Turkish prosecutors are seeking three-year jail terms for seven students over a poster depicting Islam’s holiest site with LGBT imagery, local media reported on Friday.
The seven students, two of them are in detention, are accused of “inciting hatred and animosity”, the private NTV broadcaster reported. They face jail terms between one to three years.
President Recep Tayyip Erdogan’s appointment of a loyalist as rector of Istanbul’s elite Bogazici University created a stir and led to weeks of protests since the start of the year.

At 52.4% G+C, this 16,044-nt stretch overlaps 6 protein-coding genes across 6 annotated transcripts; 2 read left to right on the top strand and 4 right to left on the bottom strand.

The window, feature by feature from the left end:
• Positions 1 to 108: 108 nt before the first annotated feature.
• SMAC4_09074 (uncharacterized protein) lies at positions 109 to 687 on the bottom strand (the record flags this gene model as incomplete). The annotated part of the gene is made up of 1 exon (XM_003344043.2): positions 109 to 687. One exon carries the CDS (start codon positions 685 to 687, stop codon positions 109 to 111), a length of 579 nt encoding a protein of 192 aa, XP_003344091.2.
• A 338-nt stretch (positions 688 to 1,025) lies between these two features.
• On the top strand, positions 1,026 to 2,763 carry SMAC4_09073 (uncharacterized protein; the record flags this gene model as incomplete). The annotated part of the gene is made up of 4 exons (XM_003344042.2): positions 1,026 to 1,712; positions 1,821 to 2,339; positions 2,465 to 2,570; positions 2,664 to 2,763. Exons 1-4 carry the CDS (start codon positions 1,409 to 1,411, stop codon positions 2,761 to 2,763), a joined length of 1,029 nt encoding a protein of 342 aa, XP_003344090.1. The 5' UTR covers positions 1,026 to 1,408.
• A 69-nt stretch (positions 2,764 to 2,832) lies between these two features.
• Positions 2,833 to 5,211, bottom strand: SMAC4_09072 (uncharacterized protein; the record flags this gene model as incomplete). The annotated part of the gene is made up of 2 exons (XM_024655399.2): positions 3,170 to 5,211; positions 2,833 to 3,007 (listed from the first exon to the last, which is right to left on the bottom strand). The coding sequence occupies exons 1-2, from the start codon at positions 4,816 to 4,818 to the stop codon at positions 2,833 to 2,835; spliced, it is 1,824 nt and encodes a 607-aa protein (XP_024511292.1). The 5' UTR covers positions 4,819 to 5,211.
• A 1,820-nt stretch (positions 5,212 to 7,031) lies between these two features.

The dispute over the rector intensified after protesters hung a controversial poster near his office.
Interior Minister Suleyman Soylu called them “LGBT freaks” while Erdogan distanced his party’s supporters from what he dubbed “LGBT youth”.
Erdogan’s comments were condemned by the United States.
“We are concerned by detentions of students and other demonstrators and strongly condemn the anti-LGBTQIA rhetoric surrounding the demonstrations,” State Department spokesman Ned Price said.
Homosexuality has been legal throughout modern Turkey’s history but Istanbul Pride has been banned since 2016.
Bogazici University’s LGBT club was disbanded after the incident but the rector insisted that he “respects every identity”.